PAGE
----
from shea nuts to soap to the shelf
The story behind the fair trade shea butter we use for our products and why supporting fair trade is so important:
Shea butter comes from shea trees, which grow predominantly in West Africa. It takes 50 years for shea trees to mature and they can live up to 300 years. Shea butter is produced from a nut in the core of the fruit that the shea tree produces twice a year. Shea trees are carefully tended by local farmers and they grow without the use of fertilizers or pesticides. Traditionally, shea trees were not cut when clearing land for farming because the shea tree was so valuable. Recently however, shea trees are being cut for charcoal and firewood. When shea farmers are paid fairly for their products, they are more inclined to protect the shea trees from being cut down, thereby helping to sustain the environment.
Shea Radiance spent time training and working closely with eight cooperatives in Northern Nigeria. With training support and the provision of locally manufactured technology, women were taught to add value to their labor by producing the best quality shea butter. The goal being to establish a viable business entity that will be a sustainable source of income and economic activity for the women, their families and the entire community. The milling equipment seen in this photo is provided for the women by Shea Radiance.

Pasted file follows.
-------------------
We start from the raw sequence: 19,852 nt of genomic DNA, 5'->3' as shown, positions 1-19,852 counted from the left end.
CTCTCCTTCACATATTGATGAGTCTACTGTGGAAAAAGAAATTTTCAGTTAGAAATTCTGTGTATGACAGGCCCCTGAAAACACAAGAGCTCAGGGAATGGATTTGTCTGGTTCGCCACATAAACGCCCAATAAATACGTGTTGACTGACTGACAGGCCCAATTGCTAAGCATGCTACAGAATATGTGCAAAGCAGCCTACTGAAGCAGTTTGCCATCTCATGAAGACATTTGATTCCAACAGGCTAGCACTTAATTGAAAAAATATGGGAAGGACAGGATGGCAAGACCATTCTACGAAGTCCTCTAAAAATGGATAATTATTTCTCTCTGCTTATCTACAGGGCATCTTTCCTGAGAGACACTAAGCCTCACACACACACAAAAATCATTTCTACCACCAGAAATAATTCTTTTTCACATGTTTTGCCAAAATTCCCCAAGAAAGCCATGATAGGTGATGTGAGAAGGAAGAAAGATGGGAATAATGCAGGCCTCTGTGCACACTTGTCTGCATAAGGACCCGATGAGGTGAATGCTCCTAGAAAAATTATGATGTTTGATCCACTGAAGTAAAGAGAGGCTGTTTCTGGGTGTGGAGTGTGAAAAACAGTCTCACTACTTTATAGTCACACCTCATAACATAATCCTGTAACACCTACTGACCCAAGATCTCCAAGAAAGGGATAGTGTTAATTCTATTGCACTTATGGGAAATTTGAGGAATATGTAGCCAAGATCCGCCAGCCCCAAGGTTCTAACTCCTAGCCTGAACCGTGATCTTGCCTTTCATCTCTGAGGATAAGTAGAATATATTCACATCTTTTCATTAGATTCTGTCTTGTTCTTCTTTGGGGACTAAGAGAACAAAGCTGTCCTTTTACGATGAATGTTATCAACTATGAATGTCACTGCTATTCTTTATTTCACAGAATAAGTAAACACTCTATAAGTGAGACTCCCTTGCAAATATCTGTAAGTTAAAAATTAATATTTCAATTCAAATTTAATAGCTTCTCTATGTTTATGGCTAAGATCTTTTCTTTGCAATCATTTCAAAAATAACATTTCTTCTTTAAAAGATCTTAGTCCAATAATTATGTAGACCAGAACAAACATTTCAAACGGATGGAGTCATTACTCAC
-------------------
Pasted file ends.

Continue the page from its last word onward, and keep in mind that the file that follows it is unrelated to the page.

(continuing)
Pictured is Funlayo Alabi, Founder of Shea Radiance (center) with several members of the women’s cooperative. The industrial machinery is provided by Shea Radiance to increase production and relieve the physical burden of shea production. By processing raw shea nuts into shea butter within the local communities, the women producers add value to the product prior to export. This allows them to make a significantly higher income from the sale of shea butter than the sale of unprocessed shea nuts. The impact of our decision to produce within the local communities, extends beyond the shea collectors and producers to the community at large. As the volume of shea production increases within a community, the need for supporting services like transportation, packaging, warehousing and banking increase. The positive economic impact spreads through the community.
Respects and appreciates the hard work of people
It provides a living wage for individuals and families and alleviates poverty
Fair Trade is anti slavery & anti child labor
It supports the conservation of the environment
It empowers women and minorities
It demands equal rights worldwide
Photos generously provided by Funlayo Alabi of Shea Radiance.